Mirrorless - NEX ain't the only game in town!
If you follow any photographers on social media you'll almost certainly have seen +Trey Ratcliff
's announcement that he's dumping his Nikon DSLR for a Sony mirrorless, not to mention his potty-mouthed comment on their Facebook page! Seriously though I think Trey made some really good points about his reasons for switching to mirrorless, many of which are the same that convinced me several years ago that they were actually more appropriate for many photographers.
But reading through the many comments and replies to his news, something bothered me: I began to get the impression that many photographers were now buying into NEX and in particular the NEX-7, assuming it was the only serious mirrorless option around. Now I would love more folk to jump onto mirrorless, but as someone who tests and reviews digital cameras for a living, I think it's important to know about some of the other options available and realize the NEX-7 is getting on now in digital terms. Indeed I'd be very surprised if the NEX-7 isn't replaced this year, so anyone buying it now should know they won't own the flagship for very long.
So what are the other options? I'll start with Micro Four Thirds, the first of the mirrorless systems to market and the only one with two major companies producing bodies and lenses for it. This means it has by far the broadest selection of native lenses for a mirrorless system, covering all bases with at least two options when rival systems may not even have one in that category. It also has a wide choice of bodies including two which sport weather-sealing, something which eludes the NEX lineup so far, and if you want focus-peaking, it's on the latest models too. With Olympus and Panasonic producing bodies there's also two very different styles and approaches to choose from - a unique benefit.
Then there's Fujifilm's X system, one of the newer players with an understandably smaller lineup of lenses and bodies, but arguably delivering some of the best results. Unlike rivals, Fujifilm launched the X-system with an unashamedly high-end body and primes to match, and while its since released more affordable options, the kick-off set the bar for excellent quality. Not only are the lenses of a very high standard, but all Fujifilm X-mount bodies share the same X-Trans sensor with its innovative colour filter array.
Samsung is also one to watch if you're into connectivity and convergence. Its NX system has quietly grown to a point it where has a great deal to offer, and that was even before the company's latest inevitable move of mating a mirrorless camera with a Galaxy smartphone to produce the Galaxy NX.
How about Nikon's 1 system? It may be derided for its smallish sensor, but this is a camera which focuses and shoots as fast as a pro sports DSLR, and can also take high resolution images and HD video simultaneously. This makes it almost unbeatable for kids and pet photography, easily capturing their every action-packed move when other formats struggle.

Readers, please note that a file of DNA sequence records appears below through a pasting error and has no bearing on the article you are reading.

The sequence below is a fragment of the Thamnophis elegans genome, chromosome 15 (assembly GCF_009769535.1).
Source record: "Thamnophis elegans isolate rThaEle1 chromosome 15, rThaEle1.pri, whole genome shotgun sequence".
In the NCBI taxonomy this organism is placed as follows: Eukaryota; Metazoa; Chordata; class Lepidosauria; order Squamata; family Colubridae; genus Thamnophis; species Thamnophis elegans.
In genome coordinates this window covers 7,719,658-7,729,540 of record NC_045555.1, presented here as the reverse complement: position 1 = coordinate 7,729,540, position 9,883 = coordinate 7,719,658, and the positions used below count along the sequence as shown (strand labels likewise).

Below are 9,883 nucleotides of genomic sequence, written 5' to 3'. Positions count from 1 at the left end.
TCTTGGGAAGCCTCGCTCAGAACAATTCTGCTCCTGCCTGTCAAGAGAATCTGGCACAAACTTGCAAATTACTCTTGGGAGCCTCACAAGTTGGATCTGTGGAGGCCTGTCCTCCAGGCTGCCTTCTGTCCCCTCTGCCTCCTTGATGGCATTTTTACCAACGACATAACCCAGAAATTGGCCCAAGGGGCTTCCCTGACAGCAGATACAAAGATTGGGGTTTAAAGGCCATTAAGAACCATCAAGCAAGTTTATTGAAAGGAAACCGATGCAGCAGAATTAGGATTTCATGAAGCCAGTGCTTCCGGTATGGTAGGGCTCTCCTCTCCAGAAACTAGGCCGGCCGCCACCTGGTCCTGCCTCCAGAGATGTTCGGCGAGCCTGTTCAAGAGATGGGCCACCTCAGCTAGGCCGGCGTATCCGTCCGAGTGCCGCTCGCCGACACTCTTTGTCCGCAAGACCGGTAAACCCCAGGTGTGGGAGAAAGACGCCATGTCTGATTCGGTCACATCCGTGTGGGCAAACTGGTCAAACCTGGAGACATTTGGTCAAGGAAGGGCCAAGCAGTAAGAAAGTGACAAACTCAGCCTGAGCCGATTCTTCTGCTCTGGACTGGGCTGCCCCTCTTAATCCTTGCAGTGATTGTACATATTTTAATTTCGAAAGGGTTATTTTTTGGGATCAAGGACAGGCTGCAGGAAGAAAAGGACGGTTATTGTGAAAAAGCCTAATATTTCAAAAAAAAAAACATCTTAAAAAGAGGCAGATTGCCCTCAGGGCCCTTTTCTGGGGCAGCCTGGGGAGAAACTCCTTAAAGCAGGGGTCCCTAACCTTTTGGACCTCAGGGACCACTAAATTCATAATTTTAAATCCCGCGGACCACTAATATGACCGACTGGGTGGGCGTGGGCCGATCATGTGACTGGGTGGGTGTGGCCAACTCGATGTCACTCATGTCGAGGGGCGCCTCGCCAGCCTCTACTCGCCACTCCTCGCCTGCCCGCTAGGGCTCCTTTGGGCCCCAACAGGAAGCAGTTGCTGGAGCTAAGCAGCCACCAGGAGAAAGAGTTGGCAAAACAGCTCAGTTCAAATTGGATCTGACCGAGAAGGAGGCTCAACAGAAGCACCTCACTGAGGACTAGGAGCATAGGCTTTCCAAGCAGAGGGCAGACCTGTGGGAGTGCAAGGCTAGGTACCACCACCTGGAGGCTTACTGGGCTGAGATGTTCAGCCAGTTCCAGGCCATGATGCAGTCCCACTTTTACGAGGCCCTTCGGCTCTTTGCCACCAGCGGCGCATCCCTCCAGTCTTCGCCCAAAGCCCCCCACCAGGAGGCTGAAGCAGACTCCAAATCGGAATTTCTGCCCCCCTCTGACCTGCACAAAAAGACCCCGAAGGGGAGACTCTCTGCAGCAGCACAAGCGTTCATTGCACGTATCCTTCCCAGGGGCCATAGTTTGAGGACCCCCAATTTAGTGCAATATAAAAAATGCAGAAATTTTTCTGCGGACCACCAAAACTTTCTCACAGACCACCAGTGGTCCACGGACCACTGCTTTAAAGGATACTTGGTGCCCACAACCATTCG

Then there's Canon's EOS M, a body which was rightly bashed for its appalling Af speed and tiny native lens selection at launch, but which could completely turnaround to become one of the most desirable if Canon implements the EOS 70D's Dual Pixel CMOS AF sensor in a second generation body. Imagine having quick and accurate phase-detect AF with any EF lens on a small mirrorless body?
And for those who say they won't go to mirrorless until there's a model with a full-frame sensor, I say, how about the Leica M, or if you're hardcore enough to live with a fixed lens, the Sony RX1(R)?
In short there's a lot of options out there beyond the NEX system, although don't get me wrong, I'm also very fond of Sony's mirrorless system - most of the NEX bodies have earned Highly Recommended awards at Cameralabs and I'm also a big fan of the Zeiss 24mm f1.8 and Sony's 10-18mm zoom. Amazingly in a world of increasingly connected cameras, Sony is still the only company to implement a mini browser in the camera OS to allow you to accept the terms and conditions of public hotspots.
So having tested them all as part of my job, you may well ask which system would I recommend? Well, personally, I'm shooting with Micro Four Thirds simply for the unparalleled choice of high quality lenses and again the chance to own compatible bodies from two very different manufacturers. And for those who think the Micro Four Thirds sensor is somehow inferior to APS-C, I'd direct you to the results of my Panasonic Lumix G6 review where you'll see its 16 Megapixel sensor essentially delivering the same detail, noise and dynamic range as a Canon 18 Megapixel APS-C sensor. Almost every non-Instagram photo I've shared over the past year has also been from Micro Four Thirds and no-one's complained about the quality yet!
But again as an independent journalist, I appreciate the pros and cons of all systems, so have put together a buyer's guide of mirrorless cameras to help you see what's out there. Yes Trey's NEX-7 is in there, but so are many others you should seriously consider if you're thinking of making the switch from a traditional DSLR.http://www.cameralabs.com/buyers_guide/mirrorless/best_mirrorless_camera.shtml
cc +Brian Matiash